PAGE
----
on a 24-hour license and sold it to Seven Nine and run on A Current Affair. was incensed to see it pinched by Look at the water marks. a lot of money. He's miffed that he was done out of How sympathetic do you feel? Is the relationship over? Will there be a wedding? How's she going? sympathy, but got precious little, One person who might have expected was Lara Bingle's mum.

the penthouse apartment in Bondi. Trapped like a fly in a web outside Can you open the door?

They're all around me, please. Oh, well, we could go on and on. with much credit Nobody comes out of these stories for bringing them to us. and nobody loves the media

and listens and reads. But admit it, almost everyone watches what shall I say, substantive matter. Let's move on to a more, on commercial radio is paid for How do we know when what we hear and when it isn't? broadcasting regulator, According to the and Media Authority, ACMA, the Australian Communications care about. it's a question radio listeners it isn't, But more and more often these days sound like this: especially when the ads and whatever the code they follow The footy season is on us like a punt on the game. a lot of folk the governments of NSW and Victoria A bit over a year ago,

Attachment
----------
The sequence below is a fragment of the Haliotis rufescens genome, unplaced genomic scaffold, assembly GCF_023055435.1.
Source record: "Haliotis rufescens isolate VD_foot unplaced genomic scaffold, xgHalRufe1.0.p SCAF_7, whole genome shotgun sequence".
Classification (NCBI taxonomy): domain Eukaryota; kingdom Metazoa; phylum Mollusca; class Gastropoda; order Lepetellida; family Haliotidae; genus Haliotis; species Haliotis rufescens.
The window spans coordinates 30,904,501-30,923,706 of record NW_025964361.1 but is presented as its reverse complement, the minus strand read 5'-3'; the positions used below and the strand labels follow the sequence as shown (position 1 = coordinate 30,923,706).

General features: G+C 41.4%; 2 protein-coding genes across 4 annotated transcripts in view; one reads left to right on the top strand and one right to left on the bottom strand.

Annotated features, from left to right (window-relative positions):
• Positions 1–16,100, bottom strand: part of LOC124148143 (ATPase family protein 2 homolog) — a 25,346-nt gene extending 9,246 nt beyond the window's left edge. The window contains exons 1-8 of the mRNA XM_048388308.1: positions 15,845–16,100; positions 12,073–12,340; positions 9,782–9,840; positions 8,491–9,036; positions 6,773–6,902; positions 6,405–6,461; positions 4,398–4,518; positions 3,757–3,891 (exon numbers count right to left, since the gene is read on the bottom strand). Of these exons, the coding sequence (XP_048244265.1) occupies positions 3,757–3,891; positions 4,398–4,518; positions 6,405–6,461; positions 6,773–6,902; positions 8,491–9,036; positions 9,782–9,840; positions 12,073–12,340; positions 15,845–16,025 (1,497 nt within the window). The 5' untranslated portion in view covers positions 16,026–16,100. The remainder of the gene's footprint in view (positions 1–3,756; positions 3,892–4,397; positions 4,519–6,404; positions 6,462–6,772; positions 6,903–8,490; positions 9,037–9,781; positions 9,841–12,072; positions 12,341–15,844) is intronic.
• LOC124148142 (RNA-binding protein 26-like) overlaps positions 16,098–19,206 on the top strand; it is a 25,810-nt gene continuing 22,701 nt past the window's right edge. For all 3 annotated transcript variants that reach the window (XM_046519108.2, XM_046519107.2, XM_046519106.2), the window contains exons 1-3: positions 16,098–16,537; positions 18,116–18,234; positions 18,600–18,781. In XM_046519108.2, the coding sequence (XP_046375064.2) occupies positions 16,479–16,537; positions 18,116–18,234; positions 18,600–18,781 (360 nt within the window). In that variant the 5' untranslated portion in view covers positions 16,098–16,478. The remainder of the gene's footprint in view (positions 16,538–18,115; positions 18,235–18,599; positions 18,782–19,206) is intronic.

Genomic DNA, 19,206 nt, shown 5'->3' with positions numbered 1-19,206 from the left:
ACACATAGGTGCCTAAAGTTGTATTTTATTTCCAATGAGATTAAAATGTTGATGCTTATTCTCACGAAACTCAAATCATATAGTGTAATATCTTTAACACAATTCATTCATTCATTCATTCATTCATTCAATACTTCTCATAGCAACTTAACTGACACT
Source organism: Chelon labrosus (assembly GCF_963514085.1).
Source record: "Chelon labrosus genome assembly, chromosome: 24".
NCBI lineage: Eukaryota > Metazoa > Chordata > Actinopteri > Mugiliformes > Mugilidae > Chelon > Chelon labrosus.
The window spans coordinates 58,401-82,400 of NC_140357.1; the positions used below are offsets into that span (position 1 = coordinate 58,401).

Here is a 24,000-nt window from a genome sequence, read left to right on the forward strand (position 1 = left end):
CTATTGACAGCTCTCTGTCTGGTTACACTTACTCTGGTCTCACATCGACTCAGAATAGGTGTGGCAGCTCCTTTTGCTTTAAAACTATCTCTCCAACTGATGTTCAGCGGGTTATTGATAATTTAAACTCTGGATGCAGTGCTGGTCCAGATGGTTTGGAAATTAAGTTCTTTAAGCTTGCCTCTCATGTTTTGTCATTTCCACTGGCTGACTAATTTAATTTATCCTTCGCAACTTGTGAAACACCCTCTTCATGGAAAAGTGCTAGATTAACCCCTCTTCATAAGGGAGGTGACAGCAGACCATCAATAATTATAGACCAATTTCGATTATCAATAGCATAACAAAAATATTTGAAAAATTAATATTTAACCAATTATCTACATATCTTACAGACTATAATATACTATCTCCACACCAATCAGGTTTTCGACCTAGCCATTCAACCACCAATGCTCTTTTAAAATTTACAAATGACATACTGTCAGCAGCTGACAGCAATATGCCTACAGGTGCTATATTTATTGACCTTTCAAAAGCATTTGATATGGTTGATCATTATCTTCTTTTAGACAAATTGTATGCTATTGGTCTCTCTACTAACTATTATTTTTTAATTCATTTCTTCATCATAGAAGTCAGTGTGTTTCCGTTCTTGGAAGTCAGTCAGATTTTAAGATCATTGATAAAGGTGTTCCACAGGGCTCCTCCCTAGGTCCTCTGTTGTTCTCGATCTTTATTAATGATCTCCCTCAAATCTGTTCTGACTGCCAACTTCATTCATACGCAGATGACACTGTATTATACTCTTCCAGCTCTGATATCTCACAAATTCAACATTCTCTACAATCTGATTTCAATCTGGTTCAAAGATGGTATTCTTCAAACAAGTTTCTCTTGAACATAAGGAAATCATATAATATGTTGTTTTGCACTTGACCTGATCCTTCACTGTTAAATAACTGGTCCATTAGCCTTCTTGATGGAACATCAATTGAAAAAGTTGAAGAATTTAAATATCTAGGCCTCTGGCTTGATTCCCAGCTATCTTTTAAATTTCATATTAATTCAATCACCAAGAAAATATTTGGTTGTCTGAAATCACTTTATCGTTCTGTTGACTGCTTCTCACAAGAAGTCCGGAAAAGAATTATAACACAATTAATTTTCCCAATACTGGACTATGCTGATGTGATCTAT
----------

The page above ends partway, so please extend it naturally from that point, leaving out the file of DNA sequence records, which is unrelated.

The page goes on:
announced changes in the law on the media's coverage of sport. that have had dramatic effects

effectively a national market What that meant was that there's now for online bookmakers. And the competition is fierce. we focussed on this sort of thing. Last year on Media Watch with TAB Sportsbet. And plenty of time for live betting but bet responsibly. As I said, you can bet in running, TAB Sportsbet is a subsidiary

Tabcorp. of the giant Victorian-based company, It has an exclusive deal with Nine, commercial radio stations, too. and buys spots on numerous For example: for the punter's dollar, But Tabcorp has rivals for example on Melbourne's 3AW: